Transit union shuts down job action by Detroit bus drivers

Detroit Department of Transportation (DDOT) bus drivers returned to work Monday after a three-day wildcat work stoppage over the lack of safety measures against the COVID-19 pandemic.

The leadership of the Amalgamated Transit Union Local 26 worked over the weekend with DDOT management and the administration of Detroit Democratic Mayor Michael Duggan on a deal to shut down the walkout, which halted public transport in the city.

In announcing the signing of a Memorandum of Understanding with management, Local 26 President Glenn Tolbert apologized for the work stoppage, declaring, “We look forward to serving you again, and we will be there.” In remarks to the press Tolbert sought to dissociate the union from the drivers’ action, insisting that he had encouraged them to return to their routes and that the union had nothing to do with the job action “because we do not strike.”

The drivers have taken the measure of the ATU, which has acted over the years as a pliant tool of management and the Democratic-run city administration. It has collaborated in the imposition of one concessions contract after another, including devastating cuts in the lead up to the 2014 Detroit bankruptcy that reduced starting pay to just $12 an hour. It was the second job action since the COVID-19 pandemic swept through the city. DDOT drivers have been without a contract since 2018.

Detroit transit workers face daily hazards on the job, interacting with passengers in a city that has seen over 1,500 deaths from COVID-19. So far, one driver, Jason Hargrove, has died from the virus. The efforts of drivers to maintain social distancing on the buses have sometimes led to tense interactions with passengers and even threats or actual physical violence.

There are about 500 drivers in the city who transport an average of 85,000 riders daily on 48 fixed bus routes. In addition, there are twelve 24-hour routes and six express routes in the city of Detroit and neighboring communities.

On top of coronavirus, drivers face grueling schedules, a high turnover rate and abysmal pay. The starting pay for new drivers is just $13.01 an hour for a job that is highly taxing. Drivers sometimes work as much as 60 hours a week to make ends meet. Overtime is often mandatory due to chronic staff shortages exacerbated by low pay.

The deal announced Sunday between ATU Local 26 and DDOT included largely meaningless changes that essentially serve only to pit DDOT workers against riders. Drivers will be offered “de-escalation training” when passengers exhibit violent or erratic behavior. In accordance with legal statutes, their right to self-defense is to be respected. Police response times are to be reduced.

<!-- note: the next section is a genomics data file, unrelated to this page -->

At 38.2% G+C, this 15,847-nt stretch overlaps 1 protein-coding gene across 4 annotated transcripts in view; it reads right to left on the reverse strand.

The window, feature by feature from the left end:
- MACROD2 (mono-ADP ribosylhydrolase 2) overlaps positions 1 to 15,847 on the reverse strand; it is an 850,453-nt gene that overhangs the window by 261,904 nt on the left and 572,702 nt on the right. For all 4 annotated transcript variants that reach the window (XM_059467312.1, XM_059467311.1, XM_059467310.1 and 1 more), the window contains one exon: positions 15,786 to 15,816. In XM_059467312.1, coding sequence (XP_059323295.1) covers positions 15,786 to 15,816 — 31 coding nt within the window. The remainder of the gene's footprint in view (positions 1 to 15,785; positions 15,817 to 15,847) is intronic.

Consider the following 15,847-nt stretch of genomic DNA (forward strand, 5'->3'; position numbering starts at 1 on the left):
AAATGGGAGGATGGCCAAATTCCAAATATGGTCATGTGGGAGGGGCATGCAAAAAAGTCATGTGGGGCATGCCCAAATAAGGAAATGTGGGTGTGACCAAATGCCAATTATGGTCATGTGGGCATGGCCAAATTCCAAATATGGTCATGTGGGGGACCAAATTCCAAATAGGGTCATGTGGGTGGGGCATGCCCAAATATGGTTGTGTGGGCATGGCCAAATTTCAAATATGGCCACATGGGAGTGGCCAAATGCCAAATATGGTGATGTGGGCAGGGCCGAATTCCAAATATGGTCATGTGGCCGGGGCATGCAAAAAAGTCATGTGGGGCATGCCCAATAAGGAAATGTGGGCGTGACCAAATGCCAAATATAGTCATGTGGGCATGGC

Round after round of cuts have left only a bare bones public transit system in the city to serve an impoverished population. Workers in the city must rely on inadequate bus service to travel long hours to reach mostly low-wage jobs in the suburbs. Twenty-five percent of Detroit residents do not earn enough to own a car and must therefore rely on bus transport. The city has the highest cost of car ownership in the US. The average cost of car insurance is $5,414 per year. Median family income in the city is a paltry $26,249.

No issues such as pay or staffing or expanding service were addressed in the hastily signed and ratified agreement. Nor are serious measures being taken to upgrade buses, provide screening and ventilation for drivers or passengers.

The settlement was only an attempt at “appeasement,” said the wife of a Detroit bus driver who contacted by the World Socialist Web Site. “See how the mayor reacted at the beginning? He was attacking the bus drivers.” She noted that he had threatened legal action, including a court injunction, to force a return to work.

She was upset that a driver who recently received a 29-day suspension for defending himself from an attack by an irate passenger still had charges pending after the settlement. “He [the passenger] was obviously coming to attack the driver. The driver had no way to get off the bus. What was he supposed to do, get hit?

“Thirteen dollars an hour is Walmart pay. And they are more secure. My husband is definitely not making enough. The buses aren’t in the best shape. They need to be spending money on things that are right. The drivers are very devoted. They take a lot, but they do their job.

“The mayor only jumped out of his bed because the buses stopped running. I haven’t heard him talking about COVID-19 before this. He wanted to order the drivers back to work with an injunction.

“It’s going to get worse. It hasn’t even gotten cold yet. The buses are still freezing. They haven’t been fixed. They have a $1 billion jail in Detroit, but they won’t spend money for the buses.”

She concluded by arguing in favor of uniting the struggle of transit workers with teachers and autoworkers. “We should unite everybody.”

The struggle by transit workers takes place as teachers and students in Detroit and other cities across the US are facing the reckless attempt to restart in-person classes in the midst of the pandemic. The urgent question is to unite all sections of workers around a common program in defense of health and safety.

The World Socialist Web Site urges DDOT workers to form a rank-and-file safety committee independent of the ATU and the big business politicians to organize the fight for safe conditions, adequate staffing and decent pay. The fight must be broadened to include autoworkers, teachers, logistics workers and other sections of the working class. The resources necessary for safe public transit should be secured by taxing the resources of Gilbert and the other billionaires in the city who have seen their stock portfolios mushroom during the pandemic.

If you are a bus driver and you are interested in forming a rank-and-file safety committee, contact the WSWS today for more information.